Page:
EARLIER this month, when boss Mark Bower signed a long-term contract to remain at Bradford (Park Avenue), the Horsfall faithful were delighted.

However, Bower will be the first one to admit that his achievements as a manager haven’t come from all his own doing.

Right hand man Danny Boshell has played a crucial role in forming a partnership which has battled against the odds together for more than seven years.

Speaking to the T&A, Boshell said: “We have known each other since we were five years old.

“We went to all the same schools together. Mark was the year above me in school. I used to play in all his teams and we lived close by.

“Our paths in our professional career took us in different directions and then we ended up at Guiseley with each other.”

It was at Nethermoor where the duo enjoyed the majority of their success, gaining promotion to the National League through the play-offs in 2015.

After securing safety on the last day the season after, Bower and Boshell received the chop only five games into the 2016/17 campaign.

With Bradford in dire straits at the wrong end of the National League North table at the time, the club turned to the two local lads.

Boshell recalled: “We were quite a few points adrift when we came in the September.

“People were asking why we took the job on, but we knew there was a core and there was more in them.

“It was a big achievement to stay up in that first season with Park Avenue. It probably betters promotion in a different sort of way because we looked dead and buried.”

The pair worked wonders the next two seasons, fighting to consecutive play-off finishes before falling short.

“That was a massive achievement because Avenue had never been there before,” Boshell said.

“You are looking at the teams you are competing against in that league, they were full time and our budget was probably in the bottom five.

“In the first year we lost to Brackley in extra time and we were the better team. We did it the year after, even with the things going on at the time.”

Bower was not the only one to feature in the Football League. His sidekick made over 200 appearances in the professional game for the likes of Oldham Athletic, Stockport County and Grimsby Town. It was at the latter where he will sadly be remembered for all the wrong reasons.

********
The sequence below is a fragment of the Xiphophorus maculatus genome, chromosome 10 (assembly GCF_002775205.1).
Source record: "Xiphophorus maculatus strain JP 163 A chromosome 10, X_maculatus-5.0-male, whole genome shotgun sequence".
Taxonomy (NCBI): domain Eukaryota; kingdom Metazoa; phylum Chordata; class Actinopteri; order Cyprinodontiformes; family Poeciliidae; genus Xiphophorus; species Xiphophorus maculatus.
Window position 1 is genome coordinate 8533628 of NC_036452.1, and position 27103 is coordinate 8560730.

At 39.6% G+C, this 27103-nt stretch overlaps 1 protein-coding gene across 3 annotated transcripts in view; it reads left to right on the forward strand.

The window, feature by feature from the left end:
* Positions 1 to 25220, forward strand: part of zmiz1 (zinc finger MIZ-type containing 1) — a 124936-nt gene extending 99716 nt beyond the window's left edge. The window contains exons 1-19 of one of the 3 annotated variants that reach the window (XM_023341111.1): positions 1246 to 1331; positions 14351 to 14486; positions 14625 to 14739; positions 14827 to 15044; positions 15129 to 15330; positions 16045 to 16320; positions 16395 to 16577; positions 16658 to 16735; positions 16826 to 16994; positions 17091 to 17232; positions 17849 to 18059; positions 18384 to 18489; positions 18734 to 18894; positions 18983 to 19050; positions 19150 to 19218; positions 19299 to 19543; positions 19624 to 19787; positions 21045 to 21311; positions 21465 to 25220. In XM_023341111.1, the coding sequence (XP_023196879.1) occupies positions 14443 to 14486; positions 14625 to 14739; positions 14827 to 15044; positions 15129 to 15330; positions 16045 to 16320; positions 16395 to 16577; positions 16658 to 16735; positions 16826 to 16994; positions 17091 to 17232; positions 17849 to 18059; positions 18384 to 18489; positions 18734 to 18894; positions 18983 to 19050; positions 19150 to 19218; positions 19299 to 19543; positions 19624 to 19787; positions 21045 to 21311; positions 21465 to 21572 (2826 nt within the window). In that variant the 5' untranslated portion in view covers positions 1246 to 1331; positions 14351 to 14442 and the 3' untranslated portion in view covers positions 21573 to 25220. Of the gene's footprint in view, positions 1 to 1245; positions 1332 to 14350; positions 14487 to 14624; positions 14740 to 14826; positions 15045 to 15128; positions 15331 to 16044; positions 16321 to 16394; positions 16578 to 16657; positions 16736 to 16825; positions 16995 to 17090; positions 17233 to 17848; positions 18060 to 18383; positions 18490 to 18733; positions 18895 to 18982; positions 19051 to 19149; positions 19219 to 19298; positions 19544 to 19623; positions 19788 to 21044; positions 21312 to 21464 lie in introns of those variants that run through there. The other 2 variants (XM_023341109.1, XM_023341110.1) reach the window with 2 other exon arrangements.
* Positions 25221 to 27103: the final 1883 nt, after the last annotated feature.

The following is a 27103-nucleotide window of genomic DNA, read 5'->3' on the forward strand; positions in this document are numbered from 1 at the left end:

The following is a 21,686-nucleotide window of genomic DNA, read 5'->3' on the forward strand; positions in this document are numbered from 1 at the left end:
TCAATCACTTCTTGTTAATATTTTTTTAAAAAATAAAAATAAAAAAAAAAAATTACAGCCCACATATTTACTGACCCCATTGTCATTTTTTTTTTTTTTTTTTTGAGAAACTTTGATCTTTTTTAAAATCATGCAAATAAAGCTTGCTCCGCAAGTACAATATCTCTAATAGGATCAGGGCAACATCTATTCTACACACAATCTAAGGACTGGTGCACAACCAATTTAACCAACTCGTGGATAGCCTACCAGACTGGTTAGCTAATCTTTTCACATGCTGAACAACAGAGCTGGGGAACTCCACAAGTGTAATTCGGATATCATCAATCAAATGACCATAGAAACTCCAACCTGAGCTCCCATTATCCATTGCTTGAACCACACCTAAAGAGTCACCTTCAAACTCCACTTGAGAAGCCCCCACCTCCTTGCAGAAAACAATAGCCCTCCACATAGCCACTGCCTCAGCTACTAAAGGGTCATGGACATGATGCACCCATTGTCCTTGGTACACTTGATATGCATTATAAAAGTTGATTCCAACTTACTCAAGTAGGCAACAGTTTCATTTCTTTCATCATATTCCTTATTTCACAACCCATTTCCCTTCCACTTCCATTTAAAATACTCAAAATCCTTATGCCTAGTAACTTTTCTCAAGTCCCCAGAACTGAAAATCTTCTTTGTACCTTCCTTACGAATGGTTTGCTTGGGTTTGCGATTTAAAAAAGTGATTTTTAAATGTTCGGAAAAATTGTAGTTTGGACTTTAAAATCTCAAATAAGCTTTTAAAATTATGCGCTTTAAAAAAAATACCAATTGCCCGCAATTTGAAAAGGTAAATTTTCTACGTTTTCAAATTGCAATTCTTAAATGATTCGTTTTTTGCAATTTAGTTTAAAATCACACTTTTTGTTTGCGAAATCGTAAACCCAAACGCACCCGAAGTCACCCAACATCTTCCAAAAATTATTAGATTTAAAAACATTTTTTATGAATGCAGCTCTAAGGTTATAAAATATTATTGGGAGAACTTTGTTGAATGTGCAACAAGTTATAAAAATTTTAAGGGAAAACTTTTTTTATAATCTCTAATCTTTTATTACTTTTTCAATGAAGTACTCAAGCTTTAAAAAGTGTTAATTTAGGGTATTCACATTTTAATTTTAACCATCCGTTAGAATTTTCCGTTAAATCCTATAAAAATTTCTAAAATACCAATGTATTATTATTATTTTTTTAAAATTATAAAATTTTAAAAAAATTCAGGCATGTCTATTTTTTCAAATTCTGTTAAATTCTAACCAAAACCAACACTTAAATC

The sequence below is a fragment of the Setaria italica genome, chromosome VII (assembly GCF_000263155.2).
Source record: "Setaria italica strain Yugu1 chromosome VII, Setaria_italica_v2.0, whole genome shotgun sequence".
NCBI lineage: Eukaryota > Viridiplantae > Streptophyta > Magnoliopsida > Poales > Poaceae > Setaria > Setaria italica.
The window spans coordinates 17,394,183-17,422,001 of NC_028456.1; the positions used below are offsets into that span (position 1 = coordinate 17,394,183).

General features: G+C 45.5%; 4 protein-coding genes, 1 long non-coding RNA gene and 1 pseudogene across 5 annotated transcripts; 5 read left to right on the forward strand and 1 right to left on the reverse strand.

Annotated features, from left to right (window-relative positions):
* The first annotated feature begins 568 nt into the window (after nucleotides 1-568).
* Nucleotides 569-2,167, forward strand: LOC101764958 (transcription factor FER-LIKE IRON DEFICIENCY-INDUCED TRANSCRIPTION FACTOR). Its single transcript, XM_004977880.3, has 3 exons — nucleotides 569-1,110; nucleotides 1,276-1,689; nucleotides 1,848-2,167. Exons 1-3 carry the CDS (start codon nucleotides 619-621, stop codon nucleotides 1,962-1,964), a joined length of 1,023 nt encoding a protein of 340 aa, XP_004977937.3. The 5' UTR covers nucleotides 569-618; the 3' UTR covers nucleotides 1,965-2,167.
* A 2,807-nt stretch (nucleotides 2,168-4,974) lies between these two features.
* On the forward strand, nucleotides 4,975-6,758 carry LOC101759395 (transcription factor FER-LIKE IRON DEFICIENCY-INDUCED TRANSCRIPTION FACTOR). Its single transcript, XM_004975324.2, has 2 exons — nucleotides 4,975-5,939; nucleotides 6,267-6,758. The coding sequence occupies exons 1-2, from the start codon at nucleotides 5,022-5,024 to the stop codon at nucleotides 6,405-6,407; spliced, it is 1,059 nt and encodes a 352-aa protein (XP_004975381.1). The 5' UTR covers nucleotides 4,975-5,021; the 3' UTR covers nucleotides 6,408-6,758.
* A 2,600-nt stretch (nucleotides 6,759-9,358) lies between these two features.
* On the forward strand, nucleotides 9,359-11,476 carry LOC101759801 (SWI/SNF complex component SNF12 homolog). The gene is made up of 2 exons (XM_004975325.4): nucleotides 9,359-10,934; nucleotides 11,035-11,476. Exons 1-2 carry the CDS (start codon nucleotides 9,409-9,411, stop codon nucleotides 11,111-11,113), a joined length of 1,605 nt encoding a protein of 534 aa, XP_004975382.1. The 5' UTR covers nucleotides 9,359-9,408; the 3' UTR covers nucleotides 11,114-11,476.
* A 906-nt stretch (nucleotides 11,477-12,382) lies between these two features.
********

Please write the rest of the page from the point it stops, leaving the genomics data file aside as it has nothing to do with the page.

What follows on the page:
To set the scene, imagine if you had the chance to give your side a great chance of lifting a trophy at Wembley.

“I took the penalties at the time,” Boshell said. “I scored two against Chesterfield that season. I always felt confident of scoring.

“What an absolute save it was from Willy Gueret (laughs).

“I was gutted. It probably took me 10 minutes during the game to sort my head out. The best players in the world miss penalties. Unfortunately for me it was at Wembley in a final.”

On that day in 2008, MK Dons went on to win 2-0 and climbed those famous steps to collect the Johnstone's Paint Trophy.

Around that time, there were rumours circulating that Boshell was poised for a return to his birthplace. However, the midfielder thinks timing was the main issue.

He said: “I got asked a few times if I'd like to go when Stuart McCall was at City. It just never materialised.

“I probably would have gone if the opportunity arose but it just never came around. I was under contract at other clubs and it just never happened.”

These days, the 39-year-old does occasionally get back on the pitch for Avenue but knows he is better served in the dugout.

“I was on the bench a few times last year, that was when we were down to the bare bones,” he said.

“You try to use your experience but it doesn’t feel the same. You come on and your body doesn’t feel right, your legs aren’t doing what your mind wants them to do and that’s when you know it's time.

“I think I have had my time now and I just pass down my knowledge and experience to the players.”

Finally, Boshell outlined the dynamics he and his old pal Bower now have and what supporters can expect next season when football is safe enough to resume.

He said: “You are a managerial team. Mark is the manager and he has the final say, end of story. We have our differences of opinion and disagreements, which has always happened. When we win it is down to both of us and when we lose it is Mark’s fault (laughs).

“We need to be competitive on the pitch and get the last 12 months out of everyone’s mind. We want a bit of stability and to give the fans something to cheer about again.”